Minister of Environment Mary Polak (right) shares information about meeting in Likely during an open house hosted by the chamber at the Tourism Discovery Centre Friday.

Minister of Environment Mary Polak (right) shares information about meeting in Likely during an open house hosted by the chamber at the Tourism Discovery Centre Friday.

Likely residents sound off to environment minister

Information about the Mount Polley Mine tailings breach is coming in dribs and drabs, residents told B.C.’s Minister of Environment.

Information about the Mount Polley Mine tailings breach is coming in dribs and drabs, residents told B.C.’s Minister of Environment Mary Polak when she met with them in Likely last Friday.

“People want answers and they want to move on with their lives,” Polak told people at the Tourism Discovery Centre during a chamber-hosted event Friday evening. “They want to know the whys and wheres and how did this happen. We will not know until the investigations are complete.”

Local resident Wendy Tuerlings said the community is divided.

“Some are working, some are on the cleanup, but most of us are on our own,” Tuerlings said. “We would like everyone to know we are struggling out there and everything is not OK.”

Echoing Polak Tuerlings said the community isn’t getting answers and the company isn’t having meetings with them like they have asked for.

“They’ve only gone down a metre in Polley Lake and that’s seven centimetres a day. If we get rain Polley Lake is going to go up again,” she said.

Imperial Metals has submitted plans that are presently being reviewed by the government and expected to be finalized in the next few weeks.

The plan will have two phases.

The first phase will take the cleanup to June 2015 while the second phase will be for the very long term.

“That second phase will have to be adaptive,” Polack added. “This is unchartered territory.”

Ministry staff also heard that communication and information needs to be improved.

There are links on the ministry’s website to data from First Nations, UNBC and Mount Polley tests, Polack said, however, noted not everyone uses the Internet so that’s a challenge.

“Some people want the open mic sessions and other people aren’t as comfortable with them because they don’t get their questions answered.”

Polack promised to visit the region from time to time, saying government knows the impacts of the mine breach will be felt for the long haul.

Minister of Community, Sport and Cultural Development Coralee Oakes and Cariboo-Chilcotin MLA Donna Barnett also toured Likely with Polack and announced $50,000 of funding for the Likely Chamber of Commerce towards help with economic development and longterm plans for the community.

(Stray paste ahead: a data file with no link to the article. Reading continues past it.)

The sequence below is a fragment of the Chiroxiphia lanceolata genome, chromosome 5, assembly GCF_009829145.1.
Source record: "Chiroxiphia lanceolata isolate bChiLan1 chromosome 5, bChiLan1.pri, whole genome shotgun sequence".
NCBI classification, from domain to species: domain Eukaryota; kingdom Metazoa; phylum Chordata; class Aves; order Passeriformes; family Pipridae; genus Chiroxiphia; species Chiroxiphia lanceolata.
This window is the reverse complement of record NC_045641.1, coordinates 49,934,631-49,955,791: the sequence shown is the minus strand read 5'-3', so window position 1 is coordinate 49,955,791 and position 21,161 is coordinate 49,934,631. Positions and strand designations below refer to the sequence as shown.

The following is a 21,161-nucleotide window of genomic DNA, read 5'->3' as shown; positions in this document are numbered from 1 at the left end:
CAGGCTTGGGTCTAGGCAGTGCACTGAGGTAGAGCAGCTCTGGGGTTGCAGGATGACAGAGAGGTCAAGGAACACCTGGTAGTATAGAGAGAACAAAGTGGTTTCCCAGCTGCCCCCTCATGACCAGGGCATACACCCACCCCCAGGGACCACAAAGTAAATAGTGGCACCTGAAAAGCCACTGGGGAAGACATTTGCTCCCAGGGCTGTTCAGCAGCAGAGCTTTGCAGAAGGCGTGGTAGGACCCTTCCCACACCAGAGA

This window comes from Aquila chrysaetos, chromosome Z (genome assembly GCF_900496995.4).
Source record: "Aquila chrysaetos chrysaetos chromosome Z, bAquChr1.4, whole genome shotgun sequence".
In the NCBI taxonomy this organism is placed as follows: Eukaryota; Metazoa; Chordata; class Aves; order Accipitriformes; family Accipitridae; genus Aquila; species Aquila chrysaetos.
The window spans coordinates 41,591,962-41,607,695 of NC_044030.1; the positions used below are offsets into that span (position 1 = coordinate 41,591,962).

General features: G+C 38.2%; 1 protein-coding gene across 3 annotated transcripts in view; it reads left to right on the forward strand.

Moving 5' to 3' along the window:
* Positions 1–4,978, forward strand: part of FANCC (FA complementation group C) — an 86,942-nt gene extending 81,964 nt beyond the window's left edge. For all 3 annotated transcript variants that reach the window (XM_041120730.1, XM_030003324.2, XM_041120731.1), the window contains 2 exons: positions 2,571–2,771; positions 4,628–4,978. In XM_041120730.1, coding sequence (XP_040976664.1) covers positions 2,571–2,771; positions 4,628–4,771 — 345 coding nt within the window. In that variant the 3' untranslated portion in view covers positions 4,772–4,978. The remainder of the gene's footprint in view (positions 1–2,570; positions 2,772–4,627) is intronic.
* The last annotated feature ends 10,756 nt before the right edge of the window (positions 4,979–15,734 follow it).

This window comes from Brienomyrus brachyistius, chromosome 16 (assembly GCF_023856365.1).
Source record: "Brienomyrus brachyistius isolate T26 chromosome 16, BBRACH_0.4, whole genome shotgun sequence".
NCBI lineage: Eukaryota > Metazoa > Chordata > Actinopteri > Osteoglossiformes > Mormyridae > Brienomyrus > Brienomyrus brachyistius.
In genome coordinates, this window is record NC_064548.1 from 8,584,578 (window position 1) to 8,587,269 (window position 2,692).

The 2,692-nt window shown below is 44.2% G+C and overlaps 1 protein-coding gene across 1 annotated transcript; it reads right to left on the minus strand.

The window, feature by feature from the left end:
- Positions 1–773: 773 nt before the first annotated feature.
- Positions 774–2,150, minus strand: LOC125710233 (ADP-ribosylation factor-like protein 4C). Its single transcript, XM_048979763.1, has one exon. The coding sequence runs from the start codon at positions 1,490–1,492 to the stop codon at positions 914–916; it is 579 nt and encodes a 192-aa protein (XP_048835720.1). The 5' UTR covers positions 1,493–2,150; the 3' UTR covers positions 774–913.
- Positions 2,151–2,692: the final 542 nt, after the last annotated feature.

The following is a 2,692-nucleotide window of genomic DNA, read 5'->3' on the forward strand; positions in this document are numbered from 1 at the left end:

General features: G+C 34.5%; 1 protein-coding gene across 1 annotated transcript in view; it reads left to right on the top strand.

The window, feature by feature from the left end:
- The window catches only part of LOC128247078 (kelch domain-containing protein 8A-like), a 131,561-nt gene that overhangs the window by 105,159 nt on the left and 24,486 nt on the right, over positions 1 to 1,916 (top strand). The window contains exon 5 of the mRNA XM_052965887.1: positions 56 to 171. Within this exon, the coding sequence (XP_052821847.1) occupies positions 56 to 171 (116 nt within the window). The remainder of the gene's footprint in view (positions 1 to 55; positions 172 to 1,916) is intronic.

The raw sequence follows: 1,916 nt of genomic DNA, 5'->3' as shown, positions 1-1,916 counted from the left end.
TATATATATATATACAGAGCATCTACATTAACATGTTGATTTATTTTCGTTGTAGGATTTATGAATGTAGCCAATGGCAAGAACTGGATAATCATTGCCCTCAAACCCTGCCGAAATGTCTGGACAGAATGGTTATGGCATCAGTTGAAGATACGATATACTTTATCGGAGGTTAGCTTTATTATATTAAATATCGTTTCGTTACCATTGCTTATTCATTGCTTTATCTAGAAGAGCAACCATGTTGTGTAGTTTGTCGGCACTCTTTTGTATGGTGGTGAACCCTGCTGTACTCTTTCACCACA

“The impact of the breach is affecting the entire region,” Oakes said.

Barnett said the Cariboo Chilcotin Coast Tourism Association is filming the site as it is now to show how the breach is cleaned up compared to the day of and following the spill.

“We have to get the message out there that everything is OK, people are alive, the water is good, the fish are good throughout the whole region,” Barnett said.

Claudine and Randy Kadonaga purchased the Likely Pub, Hotel and Restaurant last January and said the mine breach has definitely put Likely on the map and she sees that as a positive thing.

Even after the breach a group of 17 motorcyclists from Germany came to the restaurant en route to Barkerville.

“They don’t have gravel roads in Germany and they were thrilled about travelling our roads,” she said.

And in 2016, the Unlikely Paddlefest wants to go really big with its 25th anniversary celebration.

“I’m hoping to get funding to put in a second washroom by then,” she smiled.


Just Posted

Fraser Health registered nurse Kai Kayibadi draws a dose of the Pfizer COVID-19 vaccine into a syringe at a walk-up vaccination clinic at Bear Creek Park, in Surrey, B.C., on Monday, May 17, 2021. To reduce long lines and wait times the first 1,000 Surrey residents to arrive at the neighbourhood clinic on both Monday and Tuesday will receive wristbands and a same-day appointment. The effort is in addition to the provincial vaccination plan which is now open for bookings to anyone who is 18 years and older. THE CANADIAN PRESS/Darryl Dyck
69 new cases of COVID-19 reported in Interior Health